Sandwiched between two towering buildings, and in the shadow of One World Trade, is a New york staple, Stage Door Delicatessen.

For more than 30 years, the Vesey Street deli has been in the Travlos family, serving Wall Street traders, businesspeople,and tourists alike.

Six months before the September 11th terrorist attacks, Nick Travlos took the business over from his father.

"It was, you know, the financial capital of America. It was busy. It was, you know, a lot of people around. We were open 24 hours," Travlos said.

With the exception of a renovated interior and occasional updates to the menu, not much has changed inside Stage Door Deli, but in the last 20 years, the neighborhood has.

"The neighborhood has developed over the years, especially since, you know, since rebuilding like the Oculus, it's become more residential," Travlos said.

The original World Trade Center was completed in 1971. The 16-acre complex was home to seven buildings and nearly 10 million square feet of office space. By 2001, it housed more than 430 businesses from 28 countries. The Twin Towers were a symbol of global commerce, but lower Manhattan was a neighborhood people commuted to for work, not a neighborhood they lived in.

"I mean, the people would often say that, you know, you couldn't find anybody on Wall Street after 5 o'clock at night. Before 9/11, less than 20,000 people lived here. And now, we have over 65,000 people that are here," said John Maher, the vice chairman of CBRE, a commercial real estate and investment services firm.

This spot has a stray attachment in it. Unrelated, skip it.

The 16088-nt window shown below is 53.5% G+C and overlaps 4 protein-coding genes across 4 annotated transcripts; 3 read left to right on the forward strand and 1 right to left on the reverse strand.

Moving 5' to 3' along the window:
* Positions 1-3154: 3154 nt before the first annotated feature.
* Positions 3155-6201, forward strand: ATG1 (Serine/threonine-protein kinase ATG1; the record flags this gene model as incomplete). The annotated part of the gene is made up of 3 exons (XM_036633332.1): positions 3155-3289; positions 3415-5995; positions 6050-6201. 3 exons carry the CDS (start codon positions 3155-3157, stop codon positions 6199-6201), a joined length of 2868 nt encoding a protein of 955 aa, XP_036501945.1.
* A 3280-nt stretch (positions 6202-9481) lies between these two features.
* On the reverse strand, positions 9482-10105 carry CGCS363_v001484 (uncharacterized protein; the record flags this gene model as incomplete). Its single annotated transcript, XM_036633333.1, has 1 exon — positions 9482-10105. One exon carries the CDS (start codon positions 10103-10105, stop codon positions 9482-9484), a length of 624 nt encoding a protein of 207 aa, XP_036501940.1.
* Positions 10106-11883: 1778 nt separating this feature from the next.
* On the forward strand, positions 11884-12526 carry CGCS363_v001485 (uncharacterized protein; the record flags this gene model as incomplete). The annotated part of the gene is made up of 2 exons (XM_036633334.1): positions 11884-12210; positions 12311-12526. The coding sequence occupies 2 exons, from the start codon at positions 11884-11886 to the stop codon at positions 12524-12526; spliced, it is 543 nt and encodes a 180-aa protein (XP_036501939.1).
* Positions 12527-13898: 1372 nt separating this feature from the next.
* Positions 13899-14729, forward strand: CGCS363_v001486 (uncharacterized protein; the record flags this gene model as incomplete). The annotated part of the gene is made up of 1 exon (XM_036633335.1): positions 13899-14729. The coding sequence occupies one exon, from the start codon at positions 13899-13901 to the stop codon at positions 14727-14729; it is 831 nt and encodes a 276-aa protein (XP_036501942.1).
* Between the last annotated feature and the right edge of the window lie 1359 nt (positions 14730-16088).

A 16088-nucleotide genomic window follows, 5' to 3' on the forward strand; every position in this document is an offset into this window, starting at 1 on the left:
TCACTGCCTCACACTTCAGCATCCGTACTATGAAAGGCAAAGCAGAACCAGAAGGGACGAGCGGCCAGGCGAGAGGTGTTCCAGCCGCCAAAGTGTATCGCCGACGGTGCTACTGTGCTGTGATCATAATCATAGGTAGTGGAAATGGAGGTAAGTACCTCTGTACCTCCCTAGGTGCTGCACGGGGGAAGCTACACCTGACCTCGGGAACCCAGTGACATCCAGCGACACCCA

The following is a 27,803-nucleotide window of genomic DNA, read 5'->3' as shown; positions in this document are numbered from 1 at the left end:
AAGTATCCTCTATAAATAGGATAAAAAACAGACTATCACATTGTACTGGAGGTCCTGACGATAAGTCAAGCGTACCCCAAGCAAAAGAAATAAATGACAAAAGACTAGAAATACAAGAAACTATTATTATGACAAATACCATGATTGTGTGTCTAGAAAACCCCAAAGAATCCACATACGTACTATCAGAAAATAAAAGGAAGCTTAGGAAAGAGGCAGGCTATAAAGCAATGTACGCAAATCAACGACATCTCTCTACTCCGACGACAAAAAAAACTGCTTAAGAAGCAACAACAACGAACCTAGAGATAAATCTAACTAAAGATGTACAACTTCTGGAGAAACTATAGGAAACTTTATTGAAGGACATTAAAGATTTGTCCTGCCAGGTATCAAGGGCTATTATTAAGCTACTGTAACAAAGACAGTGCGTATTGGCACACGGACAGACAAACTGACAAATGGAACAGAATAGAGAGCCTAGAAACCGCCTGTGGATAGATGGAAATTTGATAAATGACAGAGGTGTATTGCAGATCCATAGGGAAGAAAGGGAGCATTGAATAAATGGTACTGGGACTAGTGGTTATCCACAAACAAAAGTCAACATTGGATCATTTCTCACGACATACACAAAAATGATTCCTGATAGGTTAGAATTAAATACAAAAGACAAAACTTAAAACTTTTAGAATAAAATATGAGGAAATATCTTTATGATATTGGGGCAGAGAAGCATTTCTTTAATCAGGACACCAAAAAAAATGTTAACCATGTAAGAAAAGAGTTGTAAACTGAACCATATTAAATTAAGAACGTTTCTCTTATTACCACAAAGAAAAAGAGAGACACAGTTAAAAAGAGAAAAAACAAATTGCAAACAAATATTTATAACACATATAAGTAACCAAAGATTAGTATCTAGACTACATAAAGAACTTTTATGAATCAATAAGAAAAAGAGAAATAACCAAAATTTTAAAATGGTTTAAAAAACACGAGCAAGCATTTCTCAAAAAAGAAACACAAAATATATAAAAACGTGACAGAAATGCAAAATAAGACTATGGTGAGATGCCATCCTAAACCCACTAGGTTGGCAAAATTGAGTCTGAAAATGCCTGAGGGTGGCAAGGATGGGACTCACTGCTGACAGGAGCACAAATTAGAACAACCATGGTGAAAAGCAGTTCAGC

Before September 11th, there were 188 residential buildings, compared to 337 in 2020.

Not only have people moved downtown, but business has, too. Conde Nast left Midtown in 2014 to become the anchor tenant of One World Trade. Spotify signed a lease at Four World Trade, and Uber at Three World Trade.

"Twenty years ago, 30 years ago, it was all people in suits, jackets and ties, you know, head down with their briefcase. And now, it's so a lot of people in the technology world and in a category that didn't even exist, you know, that long ago. As you can see here, we've got, you know, Uber has moved into this building. Spotify is in this building. WPP, one of the world's largest advertising agencies in this building. That was unheard of 10, 15 years ago," Maher added.

Born out of the ashes is a new Lower Manhattan, one that caters to the needs of its residents.

The area is now home to nearly 1,300 retail shops, restaurants and bars, compared to fewer than 900 pre-September 11th.

Hotels are popping up, too. In 2001, there were only six in Lower Manhattan. Now, there are 37.

There is also more than 90 million square feet of office space, but, there have been some challenges filling that space. Two World Trade was supposed to be completed by 2020, but construction was halted in 2013 and there is still no anchor tenant locked in.

The global pandemic has exacerbated some of those challenges, but still, Lower Manhattan is moving strongly forward as it transforms into a tourist destination, a residential neighborhood, and a place for tech companies to establish roots.

"A lot of companies that come here, they're, they don't wake up one morning and say, 'Let's move downtown.' But as they start to explore it, they realize the value proposition economically, and then they realize what an enjoyable place it is. Right, you know, what people's old notions of Wall Street and, and downtown, and these dark canyons is not true at all," Maher said.

Travlos feels the shift, too. While the deli still serves the regulars, financiers and tourists, construction workers are the bulk of his afternoon business. At 12:05 each day, a line of hard hats stretches out the door. They serve as a daily reminder of what happened on that Tuesday morning, but also as a sign of the growth and things to come in Lower Manhattan.

"New Yorkers, you know, they're tough. We’re tough. We just, you know, we're still at it. We're still at it," Travlos said.